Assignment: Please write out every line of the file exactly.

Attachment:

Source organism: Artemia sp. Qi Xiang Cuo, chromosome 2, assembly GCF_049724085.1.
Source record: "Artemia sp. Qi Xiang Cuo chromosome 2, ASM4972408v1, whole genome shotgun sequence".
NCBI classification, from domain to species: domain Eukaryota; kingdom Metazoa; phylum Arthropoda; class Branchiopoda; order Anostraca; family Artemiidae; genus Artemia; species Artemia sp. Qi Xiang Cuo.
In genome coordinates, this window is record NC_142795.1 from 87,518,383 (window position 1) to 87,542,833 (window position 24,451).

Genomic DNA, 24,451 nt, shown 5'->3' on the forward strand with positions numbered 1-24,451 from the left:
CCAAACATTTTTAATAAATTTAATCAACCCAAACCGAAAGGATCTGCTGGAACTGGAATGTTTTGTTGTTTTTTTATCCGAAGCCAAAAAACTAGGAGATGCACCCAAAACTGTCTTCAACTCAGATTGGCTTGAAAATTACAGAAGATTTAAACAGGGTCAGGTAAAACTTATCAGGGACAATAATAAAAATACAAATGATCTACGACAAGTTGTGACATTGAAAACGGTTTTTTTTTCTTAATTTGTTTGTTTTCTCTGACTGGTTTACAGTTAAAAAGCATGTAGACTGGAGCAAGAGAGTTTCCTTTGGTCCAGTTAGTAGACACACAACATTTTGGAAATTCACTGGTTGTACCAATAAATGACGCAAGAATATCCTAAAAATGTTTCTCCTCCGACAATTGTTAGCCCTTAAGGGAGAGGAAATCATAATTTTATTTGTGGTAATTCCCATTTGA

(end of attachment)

Source organism: Artemia sp. Qi Xiang Cuo, chromosome 2, assembly GCF_049724085.1.
Source record: "Artemia sp. Qi Xiang Cuo chromosome 2, ASM4972408v1, whole genome shotgun sequence".
NCBI classification, from domain to species: domain Eukaryota; kingdom Metazoa; phylum Arthropoda; class Branchiopoda; order Anostraca; family Artemiidae; genus Artemia; species Artemia sp. Qi Xiang Cuo.
In genome coordinates, this window is record NC_142795.1 from 87,518,383 (window position 1) to 87,542,833 (window position 24,451).

Genomic DNA, 24,451 nt, shown 5'->3' on the forward strand with positions numbered 1-24,451 from the left:
CCAAACATTTTTAATAAATTTAATCAACCCAAACCGAAAGGATCTGCTGGAACTGGAATGTTTTGTTGTTTTTTTATCCGAAGCCAAAAAACTAGGAGATGCACCCAAAACTGTCTTCAACTCAGATTGGCTTGAAAATTACAGAAGATTTAAACAGGGTCAGGTAAAACTTATCAGGGACAATAATAAAAATACAAATGATCTACGACAAGTTGTGACATTGAAAACGGTTTTTTTTTCTTAATTTGTTTGTTTTCTCTGACTGGTTTACAGTTAAAAAGCATGTAGACTGGAGCAAGAGAGTTTCCTTTGGTCCAGTTAGTAGACACACAACATTTTGGAAATTCACTGGTTGTACCAATAAATGACGCAAGAATATCCTAAAAATGTTTCTCCTCCGACAATTGTTAGCCCTTAAGGGAGAGGAAATCATAATTTTATTTGTGGTAATTCCCATTTGA